The board of the ACBL Educational Foundation met during the Summer NABC in Chicago in August to select the 2015 King/Queen of Bridge. This honor recognizes a graduating high school senior for his or her playing record and overall participation in the bridge community, and this year, the Foundation was faced with some tough choices. An extraordinarily impressive slate of candidates was considered for the annual award, which carries a $1000 scholarship. In the end, the board announced the selection of 18-year-old Amber Lin of Edison NJ as the 2015 Queen of Bridge, a decision heavily influenced by Lin’s dazzling resume as a teacher of the game.

Lin learned bridge from her father, Howard.

“When I first started to play bridge, it was a lonely game,” she said. “The only person I knew who played bridge, was obsessed with bridge, was my dad, who taught me the game. Due to work schedules and school activities, there was never much opportunity to play during club hours, and I savored each regional and sectional we could go to, otherwise spending many of my bridge hours online.”

An opportunity to play the game with her age peers opened up when a local Chinese school began offering classes.

“My dad wanted to start a bridge class, though he didn’t have time to teach it, and we found a local bridge teacher to do the job, and I was to play the role of teacher’s assistant,” Lin said.

With the tenure of the bridge instructor shorter than expected, Lin was determined to keep the classes going.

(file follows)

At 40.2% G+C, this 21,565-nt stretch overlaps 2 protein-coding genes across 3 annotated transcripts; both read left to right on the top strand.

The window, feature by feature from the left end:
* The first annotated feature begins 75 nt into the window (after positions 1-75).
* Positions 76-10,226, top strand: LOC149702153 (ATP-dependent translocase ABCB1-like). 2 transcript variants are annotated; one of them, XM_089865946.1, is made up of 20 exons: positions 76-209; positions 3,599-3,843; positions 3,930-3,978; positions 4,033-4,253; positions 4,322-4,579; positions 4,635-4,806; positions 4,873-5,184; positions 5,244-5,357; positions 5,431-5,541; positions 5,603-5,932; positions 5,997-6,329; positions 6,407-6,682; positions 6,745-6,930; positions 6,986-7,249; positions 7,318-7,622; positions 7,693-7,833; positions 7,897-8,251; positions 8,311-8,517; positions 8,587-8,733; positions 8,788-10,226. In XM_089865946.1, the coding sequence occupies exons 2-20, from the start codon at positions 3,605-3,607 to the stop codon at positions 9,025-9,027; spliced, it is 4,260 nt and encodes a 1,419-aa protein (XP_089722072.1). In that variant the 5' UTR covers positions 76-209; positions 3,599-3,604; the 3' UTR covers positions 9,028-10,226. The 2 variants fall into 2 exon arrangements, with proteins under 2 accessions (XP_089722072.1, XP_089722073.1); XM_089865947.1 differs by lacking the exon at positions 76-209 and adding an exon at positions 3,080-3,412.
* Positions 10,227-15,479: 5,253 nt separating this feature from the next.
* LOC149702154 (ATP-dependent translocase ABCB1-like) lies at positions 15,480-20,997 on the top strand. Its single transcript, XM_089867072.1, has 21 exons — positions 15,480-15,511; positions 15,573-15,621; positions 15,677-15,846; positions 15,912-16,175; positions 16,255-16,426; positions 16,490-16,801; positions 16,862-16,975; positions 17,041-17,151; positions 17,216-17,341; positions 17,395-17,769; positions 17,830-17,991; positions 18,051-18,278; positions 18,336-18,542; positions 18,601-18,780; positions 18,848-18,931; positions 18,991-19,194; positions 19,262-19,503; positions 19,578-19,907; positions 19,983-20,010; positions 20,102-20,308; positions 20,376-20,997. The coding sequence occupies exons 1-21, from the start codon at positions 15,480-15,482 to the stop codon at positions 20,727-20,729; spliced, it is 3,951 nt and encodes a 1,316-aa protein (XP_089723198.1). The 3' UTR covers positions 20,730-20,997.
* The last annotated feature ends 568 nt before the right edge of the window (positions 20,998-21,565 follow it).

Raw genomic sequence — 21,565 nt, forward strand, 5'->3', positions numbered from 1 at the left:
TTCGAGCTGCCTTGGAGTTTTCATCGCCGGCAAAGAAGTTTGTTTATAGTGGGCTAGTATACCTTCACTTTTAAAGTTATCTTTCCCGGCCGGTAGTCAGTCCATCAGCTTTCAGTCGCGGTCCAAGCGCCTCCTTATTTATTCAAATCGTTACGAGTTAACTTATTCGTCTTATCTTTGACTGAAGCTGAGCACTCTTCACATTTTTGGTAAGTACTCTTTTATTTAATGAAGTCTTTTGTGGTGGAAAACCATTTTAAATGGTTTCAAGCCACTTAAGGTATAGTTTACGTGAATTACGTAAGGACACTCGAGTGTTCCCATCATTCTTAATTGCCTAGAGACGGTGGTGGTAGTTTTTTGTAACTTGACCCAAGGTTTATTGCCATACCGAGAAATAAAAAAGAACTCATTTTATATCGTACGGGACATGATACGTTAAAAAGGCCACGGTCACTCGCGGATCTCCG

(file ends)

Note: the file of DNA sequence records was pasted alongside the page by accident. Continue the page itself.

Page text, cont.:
“The summer before my sophomore year in high school, I took the Teacher Accreditation Program at the Summer NABC in Philadelphia. With my certification in place, I was ready to become the new Huaxia Edison Chinese School bridge teacher. I spent the rest of the summer detailing my lesson plans and gathering the proper materials.”

Lin even spent extra time translating
the English-language material into Chinese for her students.

Lin was nervous about the potential hardships of teaching a group of children who ranged from third-graders to eighth-graders, “but soon I realized that I had not been prepared for how uplifting and enjoyable the experience would be. The excitement of figuring out a proper declarer play, signaling for a switch (and working!), and using newly learned conventions was contagious. I took them to local youth tournaments, and they were happily surprised to meet other kids in the area who also played the game. For three years now, every Sunday afternoon, teaching bridge has been the highlight of my week.”

Lin soon began teaching in additional locations.

“I started a bridge club at my high school, where a modest number of students gather every Wednesday morning to enjoy bridge and breakfast together. As I start my freshman year at Princeton University, I hope to continue teaching the kids at my Chinese school every week and spend more time working on my own bridge skills.”

Bridge continues to demand time from the very busy Lin who (of course) plans to start a club at Princeton.

“I’ve contacted the bridge club there to try to get a team together for the world trials and the collegiate bowl, as well as seeing if I can start classes for beginners.”

Lin also takes time to sharpen her own game. She is currently training to play in the Rona Cup, the World Under-26 Women’s championship, which will be held in Salsomaggiore, Italy, in 2016. First, however, her squad must qualify at the U.S. Junior trials in Atlanta in December.

“No matter where I end up in life, I can see myself always making time to play and teach bridge.”